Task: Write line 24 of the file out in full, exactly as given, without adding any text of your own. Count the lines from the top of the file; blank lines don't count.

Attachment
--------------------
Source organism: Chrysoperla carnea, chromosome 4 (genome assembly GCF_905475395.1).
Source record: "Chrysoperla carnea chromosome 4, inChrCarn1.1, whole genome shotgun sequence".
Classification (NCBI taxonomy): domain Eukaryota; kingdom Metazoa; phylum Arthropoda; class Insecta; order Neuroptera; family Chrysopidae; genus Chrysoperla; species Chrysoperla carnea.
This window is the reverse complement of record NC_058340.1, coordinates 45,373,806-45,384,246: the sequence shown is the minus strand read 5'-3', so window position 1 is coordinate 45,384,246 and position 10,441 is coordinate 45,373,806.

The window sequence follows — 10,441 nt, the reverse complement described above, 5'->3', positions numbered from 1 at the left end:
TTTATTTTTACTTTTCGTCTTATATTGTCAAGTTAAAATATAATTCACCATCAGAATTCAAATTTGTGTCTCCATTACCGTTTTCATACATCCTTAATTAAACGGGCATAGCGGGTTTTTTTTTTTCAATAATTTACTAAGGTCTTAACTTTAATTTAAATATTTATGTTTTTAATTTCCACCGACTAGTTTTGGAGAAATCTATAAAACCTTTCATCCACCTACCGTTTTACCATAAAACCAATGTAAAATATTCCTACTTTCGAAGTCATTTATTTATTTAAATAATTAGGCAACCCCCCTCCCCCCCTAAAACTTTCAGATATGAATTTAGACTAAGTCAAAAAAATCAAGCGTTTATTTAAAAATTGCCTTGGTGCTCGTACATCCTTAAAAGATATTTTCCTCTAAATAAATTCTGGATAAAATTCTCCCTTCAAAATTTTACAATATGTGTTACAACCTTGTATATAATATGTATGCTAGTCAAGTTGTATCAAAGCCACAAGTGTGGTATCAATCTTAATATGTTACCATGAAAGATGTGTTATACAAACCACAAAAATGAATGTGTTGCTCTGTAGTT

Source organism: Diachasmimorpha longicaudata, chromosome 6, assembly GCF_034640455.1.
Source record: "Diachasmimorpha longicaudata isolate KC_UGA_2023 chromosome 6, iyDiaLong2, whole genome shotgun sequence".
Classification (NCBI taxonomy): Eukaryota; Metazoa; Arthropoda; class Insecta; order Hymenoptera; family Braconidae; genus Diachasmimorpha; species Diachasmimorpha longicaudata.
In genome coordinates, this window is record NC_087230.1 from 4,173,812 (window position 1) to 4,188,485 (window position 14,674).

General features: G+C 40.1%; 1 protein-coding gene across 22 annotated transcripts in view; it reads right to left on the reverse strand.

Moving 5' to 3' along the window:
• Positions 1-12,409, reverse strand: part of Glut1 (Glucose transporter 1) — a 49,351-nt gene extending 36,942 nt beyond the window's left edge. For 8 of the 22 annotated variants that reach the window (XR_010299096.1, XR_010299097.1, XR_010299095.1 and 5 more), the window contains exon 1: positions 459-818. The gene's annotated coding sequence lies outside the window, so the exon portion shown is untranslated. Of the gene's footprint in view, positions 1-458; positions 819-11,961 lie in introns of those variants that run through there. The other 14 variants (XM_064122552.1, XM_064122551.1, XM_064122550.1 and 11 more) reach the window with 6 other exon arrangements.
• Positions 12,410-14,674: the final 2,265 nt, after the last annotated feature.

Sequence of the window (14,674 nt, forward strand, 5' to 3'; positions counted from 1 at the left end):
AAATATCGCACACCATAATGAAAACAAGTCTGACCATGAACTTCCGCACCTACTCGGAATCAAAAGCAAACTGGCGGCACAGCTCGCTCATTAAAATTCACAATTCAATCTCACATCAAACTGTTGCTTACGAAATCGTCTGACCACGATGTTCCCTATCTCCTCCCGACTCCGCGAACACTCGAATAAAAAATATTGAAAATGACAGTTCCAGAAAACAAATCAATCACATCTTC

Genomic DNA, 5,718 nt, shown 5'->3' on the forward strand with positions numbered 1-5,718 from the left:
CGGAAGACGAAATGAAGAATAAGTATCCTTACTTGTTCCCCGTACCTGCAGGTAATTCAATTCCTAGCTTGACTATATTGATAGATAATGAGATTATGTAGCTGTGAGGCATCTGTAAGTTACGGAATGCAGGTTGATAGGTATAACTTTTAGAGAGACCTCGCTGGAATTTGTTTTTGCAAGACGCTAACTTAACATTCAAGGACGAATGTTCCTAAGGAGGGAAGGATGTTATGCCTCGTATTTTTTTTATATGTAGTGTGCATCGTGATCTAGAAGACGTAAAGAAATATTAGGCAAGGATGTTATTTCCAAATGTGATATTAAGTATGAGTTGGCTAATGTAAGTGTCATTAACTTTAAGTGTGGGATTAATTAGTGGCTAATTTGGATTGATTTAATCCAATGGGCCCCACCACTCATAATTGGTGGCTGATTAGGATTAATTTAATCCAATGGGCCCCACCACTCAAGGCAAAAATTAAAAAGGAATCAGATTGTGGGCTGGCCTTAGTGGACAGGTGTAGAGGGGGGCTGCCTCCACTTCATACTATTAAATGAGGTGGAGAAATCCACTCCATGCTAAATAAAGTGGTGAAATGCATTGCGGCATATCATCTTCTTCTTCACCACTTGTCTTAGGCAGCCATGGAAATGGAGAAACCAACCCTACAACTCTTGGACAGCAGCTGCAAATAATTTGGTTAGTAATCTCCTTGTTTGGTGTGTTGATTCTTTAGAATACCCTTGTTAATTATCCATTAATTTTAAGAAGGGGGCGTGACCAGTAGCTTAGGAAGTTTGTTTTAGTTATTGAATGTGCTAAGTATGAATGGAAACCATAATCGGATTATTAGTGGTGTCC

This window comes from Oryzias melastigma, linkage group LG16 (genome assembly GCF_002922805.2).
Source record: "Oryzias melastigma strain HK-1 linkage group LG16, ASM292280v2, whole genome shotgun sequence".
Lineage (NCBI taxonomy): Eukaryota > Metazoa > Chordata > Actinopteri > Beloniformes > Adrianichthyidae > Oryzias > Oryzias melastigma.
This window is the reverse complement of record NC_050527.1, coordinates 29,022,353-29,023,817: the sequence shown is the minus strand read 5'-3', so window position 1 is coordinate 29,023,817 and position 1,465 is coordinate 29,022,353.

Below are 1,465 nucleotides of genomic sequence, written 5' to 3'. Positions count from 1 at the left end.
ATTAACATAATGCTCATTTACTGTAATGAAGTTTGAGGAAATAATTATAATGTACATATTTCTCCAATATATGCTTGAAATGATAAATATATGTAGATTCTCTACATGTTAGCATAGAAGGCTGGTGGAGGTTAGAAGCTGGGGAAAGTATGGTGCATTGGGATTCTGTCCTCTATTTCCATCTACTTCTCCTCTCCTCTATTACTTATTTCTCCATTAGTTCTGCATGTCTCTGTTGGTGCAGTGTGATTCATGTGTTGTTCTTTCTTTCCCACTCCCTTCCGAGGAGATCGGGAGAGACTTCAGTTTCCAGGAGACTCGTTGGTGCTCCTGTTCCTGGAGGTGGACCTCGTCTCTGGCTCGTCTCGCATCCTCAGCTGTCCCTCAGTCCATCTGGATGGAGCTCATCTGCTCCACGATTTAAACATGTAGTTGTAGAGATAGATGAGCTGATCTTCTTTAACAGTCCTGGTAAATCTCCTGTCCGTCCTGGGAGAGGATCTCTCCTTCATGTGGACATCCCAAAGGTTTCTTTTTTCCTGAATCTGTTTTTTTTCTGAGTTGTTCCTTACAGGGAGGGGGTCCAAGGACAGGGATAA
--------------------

ATTAACATAATGCTCATTTACTGTAATGAAGTTTGAGGAAATAATTATAATGTACATATTTCTCCAATATATGCTTGAAATGATAAATATATGTAGATTCTCTACATGTTAGCATAGAAGGCTGGTGGAGGTTAGAAGCTGGGGAAAGTATGGTGCATTGGGATTCTGTCCTCTATTTCCATCTACTTCTCCTCTCCTCTATTACTTATTTCTCCATTAGTTCTGCATGTCTCTGTTGGTGCAGTGTGATTCATGTGTTGTTCTTTCTTTCCCACTCCCTTCCGAGGAGATCGGGAGAGACTTCAGTTTCCAGGAGACTCGTTGGTGCTCCTGTTCCTGGAGGTGGACCTCGTCTCTGGCTCGTCTCGCATCCTCAGCTGTCCCTCAGTCCATCTGGATGGAGCTCATCTGCTCCACGATTTAAACATGTAGTTGTAGAGATAGATGAGCTGATCTTCTTTAACAGTCCTGGTAAATCTCCTGTCCGTCCTGGGAGAGGATCTCTCCTTCATGTGGACATCCCAAAGGTTTCTTTTTTCCTGAATCTGTTTTTTTTCTGAGTTGTTCCTTACAGGGAGGGGGTCCAAGGACAGGGATAA